Keith Mott: When Phil and I raced as Mott Brothers to the loft in Kingston in the 1970’s we many first prizes, mainly from France and at that time ‘John Boy’ was our best pigeon, and he was bred from Kirkpatrick and Kenyon pigeon obtained from the late, Johnny Winters of Kingston. ‘John Boy’ was brilliant on hard days, being the winner of many good positions including, 1974: 1st club, 1st Surrey Federation (2,673 birds), 3rd open S.M.T. Combine (6,823 birds) Nantes, winning the Federation by 23 ypm, with a velocity of 995 ypm, 1976: 1st club, 4th Surrey Federation, 12th open S.M.T. Combine (4,234 birds) Niort and won several premier trophies, including ‘Pigeon of the Year’ in the Molesey club. The best pigeon of the 1980’s was our famous Champion ‘Kenny’ and this Denys Brothers grizzle cock won 37 positions in the first six, including thirteen times 1st club, also 3rd, 5th, 9th, 11th and 24th in the Surrey Federation. This ‘once in a life time’ pigeon was eventually put to stock, breeding many winners and his daughter bred 2nd open Up North Combine for a fancier in the north east of England. Champion ‘Kenny’ had several outstanding brothers, the best one being another grizzle named ‘Warrior’, and he won seven times 1st club, also 2nd, 3rd and 15th in the Surrey Federation. These brilliant cocks were raced on the natural system and never raced further than Plymouth (180 miles). The third brother, ‘Double Top’, won three times 1st club, including 1st club (by 75 minutes), 5th Surrey Federation, 7th open S.M.T. Combine Penzance. The 1980’s were a golden decade for the Keith and Betty Mott loft, winning up to ten firsts in most seasons and were the premier prize winners in the Surbiton F.C. three years consecutively.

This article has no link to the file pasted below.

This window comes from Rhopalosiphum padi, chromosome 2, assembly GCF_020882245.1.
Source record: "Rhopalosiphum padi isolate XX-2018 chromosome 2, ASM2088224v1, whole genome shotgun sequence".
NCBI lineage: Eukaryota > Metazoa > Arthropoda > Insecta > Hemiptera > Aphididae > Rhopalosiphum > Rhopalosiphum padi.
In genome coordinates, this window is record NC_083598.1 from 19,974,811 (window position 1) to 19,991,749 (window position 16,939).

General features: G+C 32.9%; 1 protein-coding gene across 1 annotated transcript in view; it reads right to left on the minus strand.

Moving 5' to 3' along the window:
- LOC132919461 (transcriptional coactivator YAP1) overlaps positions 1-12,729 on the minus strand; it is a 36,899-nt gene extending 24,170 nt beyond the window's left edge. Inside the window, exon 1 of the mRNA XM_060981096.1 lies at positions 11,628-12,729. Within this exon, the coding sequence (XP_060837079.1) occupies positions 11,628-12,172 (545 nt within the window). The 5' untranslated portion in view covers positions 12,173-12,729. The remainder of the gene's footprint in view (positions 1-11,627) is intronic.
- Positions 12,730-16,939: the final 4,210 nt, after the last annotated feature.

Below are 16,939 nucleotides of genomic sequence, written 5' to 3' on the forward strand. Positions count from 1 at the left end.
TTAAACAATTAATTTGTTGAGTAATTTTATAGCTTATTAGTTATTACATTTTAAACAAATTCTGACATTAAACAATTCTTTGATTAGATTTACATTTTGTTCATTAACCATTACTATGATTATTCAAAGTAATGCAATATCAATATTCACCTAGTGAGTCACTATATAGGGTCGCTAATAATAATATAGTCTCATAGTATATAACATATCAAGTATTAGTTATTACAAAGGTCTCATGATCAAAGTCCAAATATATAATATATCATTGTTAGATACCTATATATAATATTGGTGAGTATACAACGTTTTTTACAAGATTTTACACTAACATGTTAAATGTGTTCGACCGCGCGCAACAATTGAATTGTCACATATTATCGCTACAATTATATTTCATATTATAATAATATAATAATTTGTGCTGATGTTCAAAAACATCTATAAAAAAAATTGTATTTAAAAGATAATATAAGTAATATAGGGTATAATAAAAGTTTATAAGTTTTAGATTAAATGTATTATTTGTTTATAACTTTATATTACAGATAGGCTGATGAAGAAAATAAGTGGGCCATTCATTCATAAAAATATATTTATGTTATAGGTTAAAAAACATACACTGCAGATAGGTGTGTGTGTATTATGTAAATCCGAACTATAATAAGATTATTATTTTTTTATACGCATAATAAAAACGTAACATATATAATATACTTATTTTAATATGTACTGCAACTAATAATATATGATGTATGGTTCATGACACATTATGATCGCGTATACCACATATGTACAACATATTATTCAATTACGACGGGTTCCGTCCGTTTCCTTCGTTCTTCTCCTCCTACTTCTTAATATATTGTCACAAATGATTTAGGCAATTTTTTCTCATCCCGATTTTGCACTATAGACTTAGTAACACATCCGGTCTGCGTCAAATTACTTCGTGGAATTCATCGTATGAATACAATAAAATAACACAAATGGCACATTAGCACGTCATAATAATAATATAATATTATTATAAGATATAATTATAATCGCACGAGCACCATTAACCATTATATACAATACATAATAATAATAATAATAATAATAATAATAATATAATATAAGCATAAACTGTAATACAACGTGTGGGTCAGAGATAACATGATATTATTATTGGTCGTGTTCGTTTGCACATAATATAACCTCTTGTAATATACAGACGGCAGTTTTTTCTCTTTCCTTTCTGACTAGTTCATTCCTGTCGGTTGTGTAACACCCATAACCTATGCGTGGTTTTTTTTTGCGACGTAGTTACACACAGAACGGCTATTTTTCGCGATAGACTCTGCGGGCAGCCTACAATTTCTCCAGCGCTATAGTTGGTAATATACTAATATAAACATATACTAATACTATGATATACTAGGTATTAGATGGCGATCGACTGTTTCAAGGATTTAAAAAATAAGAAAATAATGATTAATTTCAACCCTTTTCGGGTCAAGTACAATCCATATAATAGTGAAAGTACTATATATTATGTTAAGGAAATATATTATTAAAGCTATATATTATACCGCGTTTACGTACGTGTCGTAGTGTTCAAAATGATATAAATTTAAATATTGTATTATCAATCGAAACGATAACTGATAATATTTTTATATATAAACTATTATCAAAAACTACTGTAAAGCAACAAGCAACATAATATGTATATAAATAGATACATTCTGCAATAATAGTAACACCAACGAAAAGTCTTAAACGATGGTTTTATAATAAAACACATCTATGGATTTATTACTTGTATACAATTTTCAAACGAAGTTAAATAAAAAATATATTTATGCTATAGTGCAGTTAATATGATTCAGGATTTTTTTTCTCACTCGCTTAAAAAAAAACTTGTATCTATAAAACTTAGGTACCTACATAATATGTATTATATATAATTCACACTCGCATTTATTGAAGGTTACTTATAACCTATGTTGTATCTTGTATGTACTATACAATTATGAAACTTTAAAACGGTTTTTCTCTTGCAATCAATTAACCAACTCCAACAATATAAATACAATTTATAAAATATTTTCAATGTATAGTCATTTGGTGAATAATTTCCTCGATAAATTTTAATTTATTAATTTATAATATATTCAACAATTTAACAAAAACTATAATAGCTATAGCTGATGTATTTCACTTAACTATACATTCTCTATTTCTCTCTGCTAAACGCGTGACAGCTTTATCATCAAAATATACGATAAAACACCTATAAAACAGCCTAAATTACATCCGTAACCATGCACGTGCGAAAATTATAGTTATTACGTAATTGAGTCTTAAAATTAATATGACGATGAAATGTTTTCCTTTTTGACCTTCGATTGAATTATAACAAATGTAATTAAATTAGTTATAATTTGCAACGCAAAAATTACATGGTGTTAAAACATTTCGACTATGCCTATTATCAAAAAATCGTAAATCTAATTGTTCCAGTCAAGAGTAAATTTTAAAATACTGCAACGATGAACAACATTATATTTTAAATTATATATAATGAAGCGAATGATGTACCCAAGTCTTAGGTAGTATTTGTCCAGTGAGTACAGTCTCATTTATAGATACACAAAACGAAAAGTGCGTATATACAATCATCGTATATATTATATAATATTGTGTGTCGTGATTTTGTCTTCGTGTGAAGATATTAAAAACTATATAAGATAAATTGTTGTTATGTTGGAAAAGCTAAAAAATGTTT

I think our best all-round pigeon was our champion hen, ‘Foxwarren Complete’, who was a great 550 mile racer and has now proved to be a champion breeder. ‘Foxwarren Complete’ was the winner of 2003: 32nd open L&SECC Dax (530 miles), 2nd East Grinstead CC Dax, 2004: 29th open L&SECC San Sebastian (560 miles), 2005: 116th open L&SECC Pau (552 miles), 2007: 109th open L&SECC Pau. A real class hen! Her sire was ‘The Cannon Cock’ bred by Eric Cannon and this cock was the original pigeon Eric bred for me on me restarting after ‘pigeon lung’ in 1998 and was a grandson of ‘Culmer White Flight’ and Champion ‘Culmer Sam’. The dam of ‘Foxwarren Complete’ was the brilliant blue cheque stock hen, ‘Pathfinder’, bred by Brian Denney and her dam was Champion ‘Blue Pau’ winner of 41st, 201st open NFC Pau (738 miles) and dam of many premier long distance racers including Champion ‘Classic Lad’ winner of 1st open Northern Classic Saintes (573 miles on the day of liberation). ‘Pathfinder’ was lightly raced before being put to stock and in 2001 flew 900 miles in three weeks to record 91st open L&SECC Perth, 52nd open L&SECC Thurso (520 miles). ‘Pathfinder’ was a champion breeder, producing many premier 550 mile racers, including ‘Foxwarren Complete’ and ‘Foxwarren Pretender’ dam of Champion ‘Brian’s Blue’, the winner for Brian Denney of : 2008: 1st section K, 61st open NFC Tarbes, being clocked on the day of liberation flying 748 miles,1st RPRA UK Long Distance Champion 2008. ‘Foxwarren Complete’ proved to be a ‘gold mine’ stock hen breeding many top 550 mile racers, including Bob and Anthony Besant’s champion stock hen, ‘Half Crown’, dam of Champion ‘Noble Dream’, winner of 1st open International Agen (10,000 birds) in the 2015 racing season. ‘Foxwarren Complete’ is also the dam of the fantastic stock hen, ‘Foxwarren Northern Complete’, dam of many premier 550 mile racers including: 2nd Federation Bourges (581 miles), 3rd Federation Bourges, 4th Federation Bourges, 5th Federation Bourges, 8th Federation and is grand dam of 1st, 1st, 3rd, 4th, 4th Federation, 1st, 1st Amalgamation, 8th open NEHU (2,355 birds) Bourges (581 miles) in recent seasons. She is the dam of Fred Dickson’s champion cock, ‘The Five Times Bourges Cock’. ‘Foxwarren Complete’ is the dam of Ronnie & Jim Young’s  premier stock cock ‘48’ who is sire of many top racers, including their champion racing and breeding cock, ‘The Wee Cock’. This wonderful cock is responsible for many National prize winners, including being the sire of: ‘Jack’s Legacy’ winner of 2017: 1st open EDC St. Malo National and grand sire of ‘Shallas Lass’ winner of 2018: 1st open EDC St. Malo National and ‘Our Lass’ winner of 2016: 16th open EDC St. Malo National. The fantastic ‘Foxwarren Complete’!